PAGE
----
The Custody Battle Between Frankel and Hoppy Continues

Bethenny Frankel’s divorce has dominated Page Six and the tabloids
since she first announced her separation from her ex Jason Hoppy in 2012.
Though their divorce was finalized two years ago, Frankel and Hoppy continue
to fight for custody of their eight-year-old daughter, Bryn. Recent headlines
have involved Frankel posting pictures of herself wearing her daughter’s
pajamas on social media and the overdose of Frankel’s boyfriend, Dennis
Shields. Hoppy has weaponized these incidents as a bid to have sole legal
and physical custody of Bryn. Frankel uses the couple’s history of
domestic violence to paint Hoppy as an unfit parent. The big question
in front of the Court right now is Shields’ overdose. Are accusations
of addiction of a third party enough to award custody to one parent?

The standard for custody in New York is best interests of the child. The
Courts consider multiple factors such as parental stability, who was the
primary caregiver, mental and physical health of the parents, abuse/neglect
of either parent or the child(ren), preferences of the child (put forth
by their own attorney appointed by the court), and drugs and alcohol,
amongst other factors. Once custody is determined, the threshold changes
to a substantial change in circumstances prior to determining what is
in the child’s best interests. As Frankel and Hoppy settled custody
as part of their divorce (NY requires all issues to be resolved prior
to a judgment of divorce), Hoppy would have to demonstrate how Shields’
death is a substantial change in circumstances warranting a change in custody.

Hoppy has an uphill battle because he has the burden to prove. This is
not insurmountable however, as the courts do not take drug abuse lightly.
The safety and wellbeing of a child is the paramount concern for judges.
Hoppy would have to show some combination of the following:

  • Shields was an addict;
  • Frankel knew that Shields was an addict;
  • Shields was using/under the influence of drugs
    in the presence of Bryn;
  • Shields was left alone to care for Bryn;
  • Frankel brought Bryn around Shields despite knowing his addition history; and
  • Hoppy was not aware of Shields’ addiction history.

Hoppy’s next step would be to link these factors to poor judgment
and Frankel’s inability to properly care for Bryn. If Hoppy were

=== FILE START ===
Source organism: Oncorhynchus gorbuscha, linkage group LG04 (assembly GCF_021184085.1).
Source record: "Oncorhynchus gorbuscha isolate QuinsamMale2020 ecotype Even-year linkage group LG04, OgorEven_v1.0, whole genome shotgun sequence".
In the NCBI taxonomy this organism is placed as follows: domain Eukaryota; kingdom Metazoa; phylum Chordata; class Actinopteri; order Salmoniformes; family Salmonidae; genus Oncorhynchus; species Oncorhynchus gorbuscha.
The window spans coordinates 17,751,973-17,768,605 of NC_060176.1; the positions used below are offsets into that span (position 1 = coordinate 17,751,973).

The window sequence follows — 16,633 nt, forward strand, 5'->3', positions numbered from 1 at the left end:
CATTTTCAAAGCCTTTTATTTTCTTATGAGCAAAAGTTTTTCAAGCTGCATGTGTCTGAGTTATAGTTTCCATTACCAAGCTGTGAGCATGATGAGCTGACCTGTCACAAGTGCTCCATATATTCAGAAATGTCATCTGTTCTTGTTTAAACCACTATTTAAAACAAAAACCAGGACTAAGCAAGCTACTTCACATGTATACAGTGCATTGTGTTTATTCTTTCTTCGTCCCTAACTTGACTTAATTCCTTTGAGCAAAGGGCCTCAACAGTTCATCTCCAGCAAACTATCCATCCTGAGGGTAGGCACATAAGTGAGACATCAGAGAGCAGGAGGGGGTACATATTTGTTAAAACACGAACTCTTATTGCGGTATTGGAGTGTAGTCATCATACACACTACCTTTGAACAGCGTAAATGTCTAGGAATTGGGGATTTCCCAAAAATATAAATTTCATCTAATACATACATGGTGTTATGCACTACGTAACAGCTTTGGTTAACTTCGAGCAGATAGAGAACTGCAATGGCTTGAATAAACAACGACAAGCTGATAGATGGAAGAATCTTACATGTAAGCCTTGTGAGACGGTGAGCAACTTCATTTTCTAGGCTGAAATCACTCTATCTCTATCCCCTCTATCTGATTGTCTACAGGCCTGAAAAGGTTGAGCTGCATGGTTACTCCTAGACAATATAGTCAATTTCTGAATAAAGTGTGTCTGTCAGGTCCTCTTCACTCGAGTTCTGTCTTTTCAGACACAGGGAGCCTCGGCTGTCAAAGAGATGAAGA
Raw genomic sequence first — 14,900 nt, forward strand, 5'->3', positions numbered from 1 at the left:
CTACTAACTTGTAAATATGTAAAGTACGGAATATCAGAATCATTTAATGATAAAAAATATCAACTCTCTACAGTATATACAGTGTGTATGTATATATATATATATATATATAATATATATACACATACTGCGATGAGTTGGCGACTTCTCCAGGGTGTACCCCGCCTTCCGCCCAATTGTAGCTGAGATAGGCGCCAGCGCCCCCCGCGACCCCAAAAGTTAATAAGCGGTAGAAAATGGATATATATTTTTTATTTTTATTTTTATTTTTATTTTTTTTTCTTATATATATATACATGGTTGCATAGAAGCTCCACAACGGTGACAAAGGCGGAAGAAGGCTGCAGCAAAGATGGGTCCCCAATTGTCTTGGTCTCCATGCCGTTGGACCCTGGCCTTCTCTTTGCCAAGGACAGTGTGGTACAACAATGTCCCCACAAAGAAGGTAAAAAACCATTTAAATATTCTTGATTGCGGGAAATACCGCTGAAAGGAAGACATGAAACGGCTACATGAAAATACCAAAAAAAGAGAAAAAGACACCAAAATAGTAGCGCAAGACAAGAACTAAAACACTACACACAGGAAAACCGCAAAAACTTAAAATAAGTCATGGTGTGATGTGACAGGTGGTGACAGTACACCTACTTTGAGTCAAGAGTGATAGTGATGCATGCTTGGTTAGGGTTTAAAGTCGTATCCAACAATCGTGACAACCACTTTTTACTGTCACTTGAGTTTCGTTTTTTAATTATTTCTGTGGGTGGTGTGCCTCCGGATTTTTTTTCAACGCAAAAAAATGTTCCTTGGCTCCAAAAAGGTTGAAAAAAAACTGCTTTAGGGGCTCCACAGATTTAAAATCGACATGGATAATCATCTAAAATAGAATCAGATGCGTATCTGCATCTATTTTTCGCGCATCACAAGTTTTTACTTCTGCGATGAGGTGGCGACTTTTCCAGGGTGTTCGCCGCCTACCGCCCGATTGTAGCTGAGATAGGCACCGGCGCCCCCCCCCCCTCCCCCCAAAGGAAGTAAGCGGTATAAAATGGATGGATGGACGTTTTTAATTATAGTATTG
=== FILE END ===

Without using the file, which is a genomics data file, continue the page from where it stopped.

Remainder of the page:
my client, I would link Shields to other injurious choices made by Frankel;
Frankel’s behavior on reality television, which some may view as
erratic and aggressive, and Frankel’s relationships with other addicts
and alcoholics, such as spending time with Luann de Lesseps who recently
was in rehab for alcohol addiction following an attack on a police officer and DUI.

Conversely if I were representing Frankel, I would explain to the court
that the company my client keeps does not through osmosis make Frankel
a bad parent. I would explain that Frankel was not present during the
overdose, that she did not leave Bryn alone with Shields and that Bryn
was always well cared for, how social media and reality television is
my client’s job and provides significant amounts of money for Bryn,
that during Frankel’s parenting time the cameras are turned off,
and that there is no immediacy of harm to my child. The court would consider
the evidence and testimony submitted by both parties, as well has give
credence to Bryn’s attorney’s position.

Ultimately, it is unclear how the court will rule at this time. There are
facts that only the parties and their attorneys know, which the media
has not reported. The totality of the circumstances and not any one incident
may make the difference between custody and visitation. However, to any
client I would caution their involvement with a known addict. Once the
court or ACS is involved with your marriage or family, everything is under
a microscope. You only want to be seen in a favorable light.

Stafford and Heafner Law Firm